Australian supermarket giant Woolworths has just announced that its stores will be removing cage eggs from their shelves over a period of five years, in response to growing consumer concern regarding animal welfare.
As part of the on-going commitment to go completely cage-free by December 2018, ACT stores will sell only 100% cage-free eggs as of this month. The ACT stores will now be offering only barn laid, free range and organic free range eggs to their customers.
Up until now, battery hens have been used to lay approximately half of the eggs Woolworths sells, but this will be phased out entirely by 2018 as the store shifts to a sustainable cage-free plan. According to Woolworths, this crucial step forward has been made possible through a partnership with Parkwood Eggs, a local supplier. Their Canberra farms have been successfully converted to provide cage-free eggs to some Woolworths private label products.
Canberra is the first area so far to deliver on Woolworth’s promise to commit to cage-free eggs by 2018, and the change has highlighted a landmark step that the company is making towards animal welfare, support of local suppliers, and providing local produce to local stores.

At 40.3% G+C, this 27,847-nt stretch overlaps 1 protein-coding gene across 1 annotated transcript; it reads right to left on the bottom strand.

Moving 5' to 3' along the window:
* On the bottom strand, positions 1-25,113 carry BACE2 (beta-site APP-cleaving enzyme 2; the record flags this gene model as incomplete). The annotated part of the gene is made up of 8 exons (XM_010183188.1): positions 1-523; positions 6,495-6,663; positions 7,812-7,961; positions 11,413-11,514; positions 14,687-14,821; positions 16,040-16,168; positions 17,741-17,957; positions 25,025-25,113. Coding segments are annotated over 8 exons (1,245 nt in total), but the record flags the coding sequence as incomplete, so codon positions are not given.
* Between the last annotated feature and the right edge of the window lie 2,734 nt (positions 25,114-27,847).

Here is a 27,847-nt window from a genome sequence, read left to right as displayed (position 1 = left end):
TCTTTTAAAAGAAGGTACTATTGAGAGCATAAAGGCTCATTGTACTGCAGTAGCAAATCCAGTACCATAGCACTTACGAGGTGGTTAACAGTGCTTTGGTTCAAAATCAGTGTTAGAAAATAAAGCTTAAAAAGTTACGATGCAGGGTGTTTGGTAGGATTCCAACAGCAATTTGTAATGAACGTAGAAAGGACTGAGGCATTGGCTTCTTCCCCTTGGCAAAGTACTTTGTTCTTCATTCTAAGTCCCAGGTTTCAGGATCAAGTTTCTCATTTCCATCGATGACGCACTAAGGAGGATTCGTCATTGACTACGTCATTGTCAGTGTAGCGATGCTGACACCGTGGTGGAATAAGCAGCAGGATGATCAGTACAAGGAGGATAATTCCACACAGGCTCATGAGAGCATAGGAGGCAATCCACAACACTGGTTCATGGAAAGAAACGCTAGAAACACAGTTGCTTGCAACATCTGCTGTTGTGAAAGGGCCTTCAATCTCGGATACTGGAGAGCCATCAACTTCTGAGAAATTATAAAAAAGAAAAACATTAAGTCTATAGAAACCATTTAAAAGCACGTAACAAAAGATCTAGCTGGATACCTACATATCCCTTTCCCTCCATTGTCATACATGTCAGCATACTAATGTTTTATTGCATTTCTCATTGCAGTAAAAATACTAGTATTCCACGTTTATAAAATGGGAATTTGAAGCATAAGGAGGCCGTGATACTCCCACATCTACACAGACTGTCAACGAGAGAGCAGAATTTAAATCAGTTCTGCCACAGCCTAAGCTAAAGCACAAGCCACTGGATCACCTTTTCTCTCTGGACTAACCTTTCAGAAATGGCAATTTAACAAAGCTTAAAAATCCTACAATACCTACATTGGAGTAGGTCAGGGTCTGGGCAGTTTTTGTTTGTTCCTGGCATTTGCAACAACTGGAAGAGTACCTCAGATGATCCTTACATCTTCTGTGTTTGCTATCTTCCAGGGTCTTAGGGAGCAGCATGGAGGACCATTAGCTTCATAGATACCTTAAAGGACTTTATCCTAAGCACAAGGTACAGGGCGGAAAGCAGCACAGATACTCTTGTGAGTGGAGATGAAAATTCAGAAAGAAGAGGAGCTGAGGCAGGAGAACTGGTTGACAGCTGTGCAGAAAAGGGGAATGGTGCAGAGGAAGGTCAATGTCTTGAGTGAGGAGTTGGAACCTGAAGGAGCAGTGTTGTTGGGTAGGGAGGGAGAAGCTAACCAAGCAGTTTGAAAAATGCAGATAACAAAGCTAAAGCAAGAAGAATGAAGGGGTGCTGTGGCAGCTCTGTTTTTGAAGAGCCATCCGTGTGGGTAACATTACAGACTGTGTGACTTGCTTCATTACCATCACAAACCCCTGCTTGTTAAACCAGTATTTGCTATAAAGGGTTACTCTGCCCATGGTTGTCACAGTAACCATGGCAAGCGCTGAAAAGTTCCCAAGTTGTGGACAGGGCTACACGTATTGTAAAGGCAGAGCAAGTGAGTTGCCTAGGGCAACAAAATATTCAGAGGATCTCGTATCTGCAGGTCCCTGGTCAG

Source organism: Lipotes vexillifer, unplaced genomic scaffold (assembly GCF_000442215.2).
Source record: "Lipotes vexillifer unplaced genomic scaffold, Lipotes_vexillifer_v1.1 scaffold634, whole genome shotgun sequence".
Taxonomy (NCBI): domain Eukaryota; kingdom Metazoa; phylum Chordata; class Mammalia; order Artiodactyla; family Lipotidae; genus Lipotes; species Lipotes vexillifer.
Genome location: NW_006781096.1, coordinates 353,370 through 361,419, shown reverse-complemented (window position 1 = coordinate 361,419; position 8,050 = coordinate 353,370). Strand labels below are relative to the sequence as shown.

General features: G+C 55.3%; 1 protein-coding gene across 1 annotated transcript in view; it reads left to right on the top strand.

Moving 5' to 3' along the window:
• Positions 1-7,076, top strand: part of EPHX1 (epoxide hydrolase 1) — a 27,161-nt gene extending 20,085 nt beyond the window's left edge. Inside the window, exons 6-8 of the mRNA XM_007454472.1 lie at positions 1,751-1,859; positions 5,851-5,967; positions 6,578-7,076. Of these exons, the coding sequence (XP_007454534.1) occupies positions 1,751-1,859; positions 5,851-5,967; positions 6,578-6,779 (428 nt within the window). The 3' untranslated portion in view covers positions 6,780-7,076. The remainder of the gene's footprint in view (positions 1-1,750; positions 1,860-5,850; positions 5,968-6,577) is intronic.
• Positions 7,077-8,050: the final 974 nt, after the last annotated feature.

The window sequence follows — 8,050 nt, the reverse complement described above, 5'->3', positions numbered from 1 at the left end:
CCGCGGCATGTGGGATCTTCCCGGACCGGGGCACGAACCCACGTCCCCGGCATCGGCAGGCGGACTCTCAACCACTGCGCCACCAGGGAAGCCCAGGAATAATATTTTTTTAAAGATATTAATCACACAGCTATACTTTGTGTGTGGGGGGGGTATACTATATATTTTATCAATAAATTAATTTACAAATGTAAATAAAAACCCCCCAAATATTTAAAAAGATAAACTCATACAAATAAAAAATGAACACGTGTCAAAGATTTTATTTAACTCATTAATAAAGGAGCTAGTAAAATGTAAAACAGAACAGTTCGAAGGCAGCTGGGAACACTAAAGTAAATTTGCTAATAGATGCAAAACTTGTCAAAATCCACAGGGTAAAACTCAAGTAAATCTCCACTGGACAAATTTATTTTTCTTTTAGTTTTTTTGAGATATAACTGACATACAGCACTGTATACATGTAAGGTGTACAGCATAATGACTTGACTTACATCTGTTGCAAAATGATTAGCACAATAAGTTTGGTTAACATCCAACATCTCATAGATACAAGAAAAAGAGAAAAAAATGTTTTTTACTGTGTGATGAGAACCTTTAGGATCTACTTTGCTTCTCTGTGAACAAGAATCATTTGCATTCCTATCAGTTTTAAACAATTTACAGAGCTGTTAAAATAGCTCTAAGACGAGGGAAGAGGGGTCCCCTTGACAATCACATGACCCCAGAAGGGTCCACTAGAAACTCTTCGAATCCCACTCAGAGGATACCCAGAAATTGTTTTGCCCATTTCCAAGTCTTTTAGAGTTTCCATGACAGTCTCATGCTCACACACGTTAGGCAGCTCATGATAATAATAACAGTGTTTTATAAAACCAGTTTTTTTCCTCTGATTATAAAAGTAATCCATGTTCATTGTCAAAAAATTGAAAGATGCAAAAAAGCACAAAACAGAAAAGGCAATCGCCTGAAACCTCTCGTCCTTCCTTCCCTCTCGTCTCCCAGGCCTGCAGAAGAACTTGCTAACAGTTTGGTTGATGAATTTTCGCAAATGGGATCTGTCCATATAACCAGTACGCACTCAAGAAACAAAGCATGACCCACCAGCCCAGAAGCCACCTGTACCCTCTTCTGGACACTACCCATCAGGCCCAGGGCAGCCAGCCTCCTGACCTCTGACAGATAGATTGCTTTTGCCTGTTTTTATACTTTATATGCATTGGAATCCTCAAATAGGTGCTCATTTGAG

The Rising Demand for Cage-Free Eggs and Poultry
Some say the decision made by Woolworths was influenced by the supermarket’s partnership with Jamie Oliver, who has championed free-range and free-range organic eggs for much of his career. As the first Australian retailer to introduce its own brand of free-range eggs, Woolworths have said that they will also remove all caged egg ingredients from their Woolworths branded products by 2018.
The change may result in a rise in egg prices, as caged eggs usually provide the cheapest option for consumers. However, the concept is being applauded by ethical customers and animal rights groups, who have been pleased to learn that the treatment of chickens used for meat will also be required to meet minimum standards set by the RSCPA.
However, Woolworths is not the only chain that is currently addressing the treatment of poultry, with Coles announcing that they would stop selling caged-eggs in their company brand last year, allowing over 350,000 hens to be freed from poor living conditions.
Not only does moving to cage-free open up a more ethical way of life for Australian consumers, a report on Poultry Standards published by CSIRO also suggested that diseases in chickens are difficult to contain in caged environments, leading to lower food safety standards.